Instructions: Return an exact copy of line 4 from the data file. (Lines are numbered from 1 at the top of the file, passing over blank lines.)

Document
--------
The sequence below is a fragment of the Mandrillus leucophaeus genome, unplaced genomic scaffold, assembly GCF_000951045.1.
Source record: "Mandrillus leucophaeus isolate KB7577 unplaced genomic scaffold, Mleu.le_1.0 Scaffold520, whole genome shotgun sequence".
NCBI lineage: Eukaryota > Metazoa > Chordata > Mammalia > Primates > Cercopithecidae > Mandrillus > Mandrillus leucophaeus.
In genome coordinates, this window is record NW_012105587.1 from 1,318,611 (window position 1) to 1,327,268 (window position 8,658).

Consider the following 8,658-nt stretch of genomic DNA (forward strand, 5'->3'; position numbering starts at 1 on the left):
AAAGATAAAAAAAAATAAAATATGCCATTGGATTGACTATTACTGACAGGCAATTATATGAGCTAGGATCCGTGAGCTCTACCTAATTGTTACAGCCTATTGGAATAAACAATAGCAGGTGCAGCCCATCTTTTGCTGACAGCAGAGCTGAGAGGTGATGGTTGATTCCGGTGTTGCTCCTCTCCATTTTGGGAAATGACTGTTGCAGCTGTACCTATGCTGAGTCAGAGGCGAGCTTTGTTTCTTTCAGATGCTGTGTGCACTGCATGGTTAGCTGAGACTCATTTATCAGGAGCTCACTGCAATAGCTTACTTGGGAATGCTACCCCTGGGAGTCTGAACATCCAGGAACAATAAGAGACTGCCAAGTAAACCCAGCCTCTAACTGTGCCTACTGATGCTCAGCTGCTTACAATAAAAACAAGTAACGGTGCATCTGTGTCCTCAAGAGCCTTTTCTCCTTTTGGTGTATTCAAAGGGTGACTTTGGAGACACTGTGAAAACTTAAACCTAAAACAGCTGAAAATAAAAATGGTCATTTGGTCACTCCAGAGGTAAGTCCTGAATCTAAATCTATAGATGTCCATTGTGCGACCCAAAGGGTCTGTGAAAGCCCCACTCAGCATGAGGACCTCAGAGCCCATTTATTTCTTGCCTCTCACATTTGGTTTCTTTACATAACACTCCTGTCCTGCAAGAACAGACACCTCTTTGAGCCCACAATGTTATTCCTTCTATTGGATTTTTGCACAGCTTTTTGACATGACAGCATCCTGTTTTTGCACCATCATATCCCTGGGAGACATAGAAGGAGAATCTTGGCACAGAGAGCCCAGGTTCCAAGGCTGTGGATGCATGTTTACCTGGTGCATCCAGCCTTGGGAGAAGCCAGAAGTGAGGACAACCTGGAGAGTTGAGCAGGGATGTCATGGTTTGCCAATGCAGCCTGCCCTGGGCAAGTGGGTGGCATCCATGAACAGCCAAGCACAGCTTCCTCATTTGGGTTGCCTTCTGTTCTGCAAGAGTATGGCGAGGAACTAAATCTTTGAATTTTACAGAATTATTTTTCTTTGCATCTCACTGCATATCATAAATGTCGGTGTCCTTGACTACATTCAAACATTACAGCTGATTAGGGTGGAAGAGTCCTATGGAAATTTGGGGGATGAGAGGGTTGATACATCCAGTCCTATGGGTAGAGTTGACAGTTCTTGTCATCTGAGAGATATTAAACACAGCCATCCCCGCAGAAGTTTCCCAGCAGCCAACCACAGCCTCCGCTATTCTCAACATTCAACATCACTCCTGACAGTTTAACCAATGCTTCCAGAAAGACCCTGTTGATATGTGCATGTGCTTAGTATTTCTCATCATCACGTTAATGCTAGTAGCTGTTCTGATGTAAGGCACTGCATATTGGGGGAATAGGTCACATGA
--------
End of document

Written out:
In genome coordinates, this window is record NW_012105587.1 from 1,318,611 (window position 1) to 1,327,268 (window position 8,658).